New Argonne engine simulation project investigating effects of uncertainties on engine function; targeting gasoline compression ignition
Researchers at the US Department of Energy’s Argonne National Laboratory are launching a new simulation project from the Virtual Engine Research Institute and Fuels Initiative (VERIFI) (earlier post) to investigate how multiple variables—uncertainties—interact simultaneously to impact the functioning of an engine.
A primary focus of the research will be enabling a new generation of gasoline compression engines that operate on the basis of low-temperature combustion. A gasoline compression engine combines many of the benefits of diesel and gasoline engines by using compression to ignite the fuel in the same manner used by diesels. Vehicle manufacturers have shown interest in pursuing low-temperature combustion as an innovative route to more efficient engines.
The variables in an engine are vast and include such things as temperature of cylinders and pistons, pressure inside the cylinder and flow rates of fuels. Tiny changes in any of these conditions can have profound effects on engine performance and emissions.
The work will be conducted on MIRA, which is currently the fifth-fastest supercomputer in the world and serves as the epicenter of the Argonne Leadership Computing Facility (ALCF), a DOE Office of Science User Facility. (Earlier post, earlier post.) The project will tap 60 million computer core hours.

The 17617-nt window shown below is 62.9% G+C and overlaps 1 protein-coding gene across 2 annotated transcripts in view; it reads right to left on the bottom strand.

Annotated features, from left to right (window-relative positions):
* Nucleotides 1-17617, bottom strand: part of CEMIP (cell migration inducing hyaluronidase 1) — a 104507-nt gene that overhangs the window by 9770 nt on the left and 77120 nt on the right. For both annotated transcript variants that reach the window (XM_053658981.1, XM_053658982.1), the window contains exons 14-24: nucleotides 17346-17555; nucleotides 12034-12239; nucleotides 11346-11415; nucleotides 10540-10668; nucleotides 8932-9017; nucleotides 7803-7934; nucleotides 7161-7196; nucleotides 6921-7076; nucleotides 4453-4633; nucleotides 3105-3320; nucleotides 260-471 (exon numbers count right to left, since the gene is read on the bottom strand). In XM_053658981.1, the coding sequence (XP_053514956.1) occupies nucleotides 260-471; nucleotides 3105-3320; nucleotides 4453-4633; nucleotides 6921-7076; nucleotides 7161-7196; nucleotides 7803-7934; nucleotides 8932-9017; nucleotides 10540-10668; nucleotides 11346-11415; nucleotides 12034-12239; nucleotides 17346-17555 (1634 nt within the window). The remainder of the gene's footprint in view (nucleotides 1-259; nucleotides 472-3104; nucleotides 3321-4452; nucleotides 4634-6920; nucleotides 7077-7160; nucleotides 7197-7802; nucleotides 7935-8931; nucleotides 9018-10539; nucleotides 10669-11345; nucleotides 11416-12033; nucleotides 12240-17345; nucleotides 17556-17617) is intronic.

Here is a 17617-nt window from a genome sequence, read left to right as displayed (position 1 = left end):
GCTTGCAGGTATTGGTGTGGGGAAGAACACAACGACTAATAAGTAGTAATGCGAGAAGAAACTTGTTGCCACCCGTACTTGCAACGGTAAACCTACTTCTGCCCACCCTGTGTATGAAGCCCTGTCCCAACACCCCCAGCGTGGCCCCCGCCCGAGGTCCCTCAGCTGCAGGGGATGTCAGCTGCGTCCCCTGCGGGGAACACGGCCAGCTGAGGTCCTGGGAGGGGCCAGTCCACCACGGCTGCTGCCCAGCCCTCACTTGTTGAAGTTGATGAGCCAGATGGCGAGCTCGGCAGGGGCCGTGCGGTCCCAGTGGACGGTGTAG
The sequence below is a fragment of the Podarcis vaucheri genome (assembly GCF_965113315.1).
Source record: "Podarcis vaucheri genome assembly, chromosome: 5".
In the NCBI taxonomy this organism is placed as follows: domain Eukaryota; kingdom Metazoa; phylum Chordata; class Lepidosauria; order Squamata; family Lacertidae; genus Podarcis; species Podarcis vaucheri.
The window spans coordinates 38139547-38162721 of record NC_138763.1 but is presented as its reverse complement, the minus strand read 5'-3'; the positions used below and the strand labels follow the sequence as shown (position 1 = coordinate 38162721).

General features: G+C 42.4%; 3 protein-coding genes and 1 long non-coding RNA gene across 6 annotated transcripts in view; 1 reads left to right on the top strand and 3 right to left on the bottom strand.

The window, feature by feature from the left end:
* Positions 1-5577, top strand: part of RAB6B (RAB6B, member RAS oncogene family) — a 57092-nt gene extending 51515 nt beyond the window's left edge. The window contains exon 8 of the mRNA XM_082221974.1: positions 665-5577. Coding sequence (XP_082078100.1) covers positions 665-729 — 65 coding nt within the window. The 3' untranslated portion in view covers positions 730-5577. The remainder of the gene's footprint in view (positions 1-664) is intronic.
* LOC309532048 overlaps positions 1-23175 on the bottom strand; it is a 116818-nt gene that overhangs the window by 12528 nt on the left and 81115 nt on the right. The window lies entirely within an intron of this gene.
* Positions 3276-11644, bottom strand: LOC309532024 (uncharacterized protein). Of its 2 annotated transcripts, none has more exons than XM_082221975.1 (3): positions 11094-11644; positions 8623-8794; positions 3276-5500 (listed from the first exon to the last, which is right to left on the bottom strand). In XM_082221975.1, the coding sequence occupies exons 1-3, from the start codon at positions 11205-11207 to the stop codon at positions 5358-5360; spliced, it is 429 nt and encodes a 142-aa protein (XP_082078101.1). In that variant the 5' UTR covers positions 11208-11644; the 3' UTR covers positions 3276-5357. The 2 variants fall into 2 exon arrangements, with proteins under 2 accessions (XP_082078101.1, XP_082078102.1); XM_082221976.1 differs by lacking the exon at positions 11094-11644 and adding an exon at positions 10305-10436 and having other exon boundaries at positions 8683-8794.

This has the potential to be pioneering work, because we haven’t seen anyone really trying to understand these boundary conditions, model parameters and uncertainties at this level of detail. You really need access to these types of computing resources to resolve these questions.—Sibendu Som, principal investigator and principal mechanical engineer at Argonne’s Center for Transportation Research
In the past, slower computers allowed researchers to change one variable to see how it affected the rest. With a supercomputer, the Argonne team will be able to change all of the variables simultaneously and simulate the impact each has on all the others. The overall simulation effort will likely involve about a million calculations to resolve all the variables.
By resolving the uncertainties in engine simulations, the Argonne team will be providing vehicle manufacturers and engine designers with the tools to create more efficient engines faster and at reduced cost. The results from the study will be released publicly and will also be integrated into the CONVERGE engine simulation software created by Convergent Science, Inc.
The project is funded by DOE’s Office of Vehicle Technologies within the Office of Energy Efficiency & Renewable Energy.